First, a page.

Well, they mean that they plan to sell oil stolen from other countries... anyway Lukashenko is either an idiot or just wanted to bluff. Russia until now has been subsidising Belorussia and also providing oil and gas well below commercial prices.  There is no chance that US can matvh that.... unless they do like the drug seller, where the first dose is given almost fot free,  to catch a new client and make him dependent on the drug....

    The tone of these articles is that the US is selling its own oil.   There is nothing to write about if it is just to tell everyone that US resellers are
    pimping foreign oil to foreign customers.   Who cares?   But insinuating it is "US" oil makes this a case of chest thumping chauvinist BS.

    Anyway, Belorus can go and get f*cked.   It will crumble faster then Banderastan without Russia.  
    Who cares!? If USA sells Belarus oil for 100 $ per barrel...okay. If USA sells the barrel for 20 $...okay. One side is the idiot and other side is the winner and nobody really cares which side. We can lean back and laugh! But I can bet Belarus will be the loser in long term.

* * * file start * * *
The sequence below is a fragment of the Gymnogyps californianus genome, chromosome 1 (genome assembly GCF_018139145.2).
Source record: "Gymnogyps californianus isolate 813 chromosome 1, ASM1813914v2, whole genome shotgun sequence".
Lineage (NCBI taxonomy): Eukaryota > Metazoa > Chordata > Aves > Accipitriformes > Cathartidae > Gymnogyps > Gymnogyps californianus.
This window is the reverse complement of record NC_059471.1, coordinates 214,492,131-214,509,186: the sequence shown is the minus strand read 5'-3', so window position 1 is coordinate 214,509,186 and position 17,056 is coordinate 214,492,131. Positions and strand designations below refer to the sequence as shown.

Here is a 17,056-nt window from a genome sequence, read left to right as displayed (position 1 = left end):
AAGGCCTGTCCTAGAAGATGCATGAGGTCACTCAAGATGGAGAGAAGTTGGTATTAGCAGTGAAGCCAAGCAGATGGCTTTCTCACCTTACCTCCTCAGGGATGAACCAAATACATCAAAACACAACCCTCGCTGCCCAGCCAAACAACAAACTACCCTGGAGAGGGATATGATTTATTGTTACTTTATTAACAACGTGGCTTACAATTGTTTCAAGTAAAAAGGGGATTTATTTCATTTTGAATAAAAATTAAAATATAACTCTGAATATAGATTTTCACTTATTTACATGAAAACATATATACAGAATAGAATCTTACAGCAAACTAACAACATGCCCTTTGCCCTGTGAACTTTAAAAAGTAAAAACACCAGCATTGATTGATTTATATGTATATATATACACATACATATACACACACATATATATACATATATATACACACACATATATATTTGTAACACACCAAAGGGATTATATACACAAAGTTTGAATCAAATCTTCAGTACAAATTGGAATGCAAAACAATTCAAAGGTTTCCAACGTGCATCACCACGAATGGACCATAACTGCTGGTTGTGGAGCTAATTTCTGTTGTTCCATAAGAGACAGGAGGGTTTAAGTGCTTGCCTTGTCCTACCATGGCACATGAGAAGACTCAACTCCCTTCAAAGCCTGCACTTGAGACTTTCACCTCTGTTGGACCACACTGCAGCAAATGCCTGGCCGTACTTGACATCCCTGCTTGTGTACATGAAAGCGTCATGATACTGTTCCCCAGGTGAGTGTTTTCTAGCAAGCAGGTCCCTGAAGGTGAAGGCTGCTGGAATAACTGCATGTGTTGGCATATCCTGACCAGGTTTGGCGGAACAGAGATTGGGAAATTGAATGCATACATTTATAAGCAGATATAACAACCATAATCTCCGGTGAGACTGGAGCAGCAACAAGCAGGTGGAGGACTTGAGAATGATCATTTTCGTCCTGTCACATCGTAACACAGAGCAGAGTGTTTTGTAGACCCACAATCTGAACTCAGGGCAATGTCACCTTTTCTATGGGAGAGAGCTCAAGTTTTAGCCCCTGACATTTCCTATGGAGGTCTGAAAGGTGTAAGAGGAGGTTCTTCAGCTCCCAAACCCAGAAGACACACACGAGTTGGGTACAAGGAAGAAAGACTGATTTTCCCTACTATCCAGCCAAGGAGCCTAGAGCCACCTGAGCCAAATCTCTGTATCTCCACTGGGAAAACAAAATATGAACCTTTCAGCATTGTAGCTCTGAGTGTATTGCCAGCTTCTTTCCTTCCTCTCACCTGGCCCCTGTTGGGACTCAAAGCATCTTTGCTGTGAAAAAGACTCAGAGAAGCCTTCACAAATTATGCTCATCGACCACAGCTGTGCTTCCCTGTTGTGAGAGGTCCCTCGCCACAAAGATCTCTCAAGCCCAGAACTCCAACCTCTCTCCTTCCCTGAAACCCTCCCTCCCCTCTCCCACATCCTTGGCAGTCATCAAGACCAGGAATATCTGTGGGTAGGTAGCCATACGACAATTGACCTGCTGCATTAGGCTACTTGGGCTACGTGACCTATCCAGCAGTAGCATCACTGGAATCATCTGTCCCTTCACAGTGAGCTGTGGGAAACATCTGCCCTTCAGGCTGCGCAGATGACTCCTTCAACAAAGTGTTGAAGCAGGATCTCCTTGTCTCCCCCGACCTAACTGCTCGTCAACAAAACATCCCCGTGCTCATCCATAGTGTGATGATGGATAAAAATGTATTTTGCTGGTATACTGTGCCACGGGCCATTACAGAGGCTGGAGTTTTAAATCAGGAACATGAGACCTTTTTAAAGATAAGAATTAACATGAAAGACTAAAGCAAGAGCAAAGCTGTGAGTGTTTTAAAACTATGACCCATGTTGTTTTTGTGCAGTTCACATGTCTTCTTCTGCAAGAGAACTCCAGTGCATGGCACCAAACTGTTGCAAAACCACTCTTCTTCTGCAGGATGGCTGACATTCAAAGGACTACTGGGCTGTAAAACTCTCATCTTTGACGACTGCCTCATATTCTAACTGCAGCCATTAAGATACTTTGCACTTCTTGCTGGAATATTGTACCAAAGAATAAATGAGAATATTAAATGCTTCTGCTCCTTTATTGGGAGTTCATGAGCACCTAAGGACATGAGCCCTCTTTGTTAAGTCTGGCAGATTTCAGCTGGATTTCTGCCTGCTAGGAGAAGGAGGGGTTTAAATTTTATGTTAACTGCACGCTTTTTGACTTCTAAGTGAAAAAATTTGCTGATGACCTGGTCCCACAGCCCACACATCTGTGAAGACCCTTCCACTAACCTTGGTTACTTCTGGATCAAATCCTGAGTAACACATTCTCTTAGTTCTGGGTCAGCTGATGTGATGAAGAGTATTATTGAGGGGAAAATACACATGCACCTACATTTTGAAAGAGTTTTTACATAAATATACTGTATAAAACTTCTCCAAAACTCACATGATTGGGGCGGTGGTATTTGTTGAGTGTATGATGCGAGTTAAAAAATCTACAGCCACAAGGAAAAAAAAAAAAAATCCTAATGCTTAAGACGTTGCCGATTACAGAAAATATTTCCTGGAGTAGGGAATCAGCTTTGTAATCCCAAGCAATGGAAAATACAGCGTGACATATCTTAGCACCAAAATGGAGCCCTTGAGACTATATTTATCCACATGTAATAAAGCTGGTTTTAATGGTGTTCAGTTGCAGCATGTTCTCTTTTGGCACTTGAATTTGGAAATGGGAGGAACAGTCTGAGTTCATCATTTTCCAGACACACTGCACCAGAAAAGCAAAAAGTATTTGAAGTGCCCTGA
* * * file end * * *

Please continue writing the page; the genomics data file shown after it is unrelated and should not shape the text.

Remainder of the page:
If Belarus wants a fair deal and oil to fair prices, it must talk with Russia...no other way possible. Fracking oil from USA will always be more expensive!!! In the end with such idiotic moves they accelerate the state union with Russia much faster, than just doing business as usual and buying russian oil.
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    Post  kvs on Sun Mar 15, 2020 4:02 am

    Azi wrote:
    kvs wrote:
    Rodion_Romanovic wrote:
    kvs wrote:
    owais.usmani wrote:https://oilprice.com/Energy/Crude-Oil/US-Looks-To-Snag-Market-Share-From-Russia-In-Its-Own-Backyard.html

    U.S. Looks To Snag Market Share From Russia In Its Own Backyard







    Hilarious.   The US imports 8 million barrels per day of oil.  

    Well, they mean that they plan to sell oil stolen from other countries... anyway Lukashenko is either an idiot or just wanted to bluff. Russia until now has been subsidising Belorussia and also providing oil and gas well below commercial prices.  There is no chance that US can matvh that.... unless they do like the drug seller, where the first dose is given almost fot free,  to catch a new client and make him dependent on the drug....

    The tone of these articles is that the US is selling its own oil.   There is nothing to write about if it is just to tell everyone that US resellers are
    pimping foreign oil to foreign customers.   Who cares?   But insinuating it is "US" oil makes this a case of chest thumping chauvinist BS.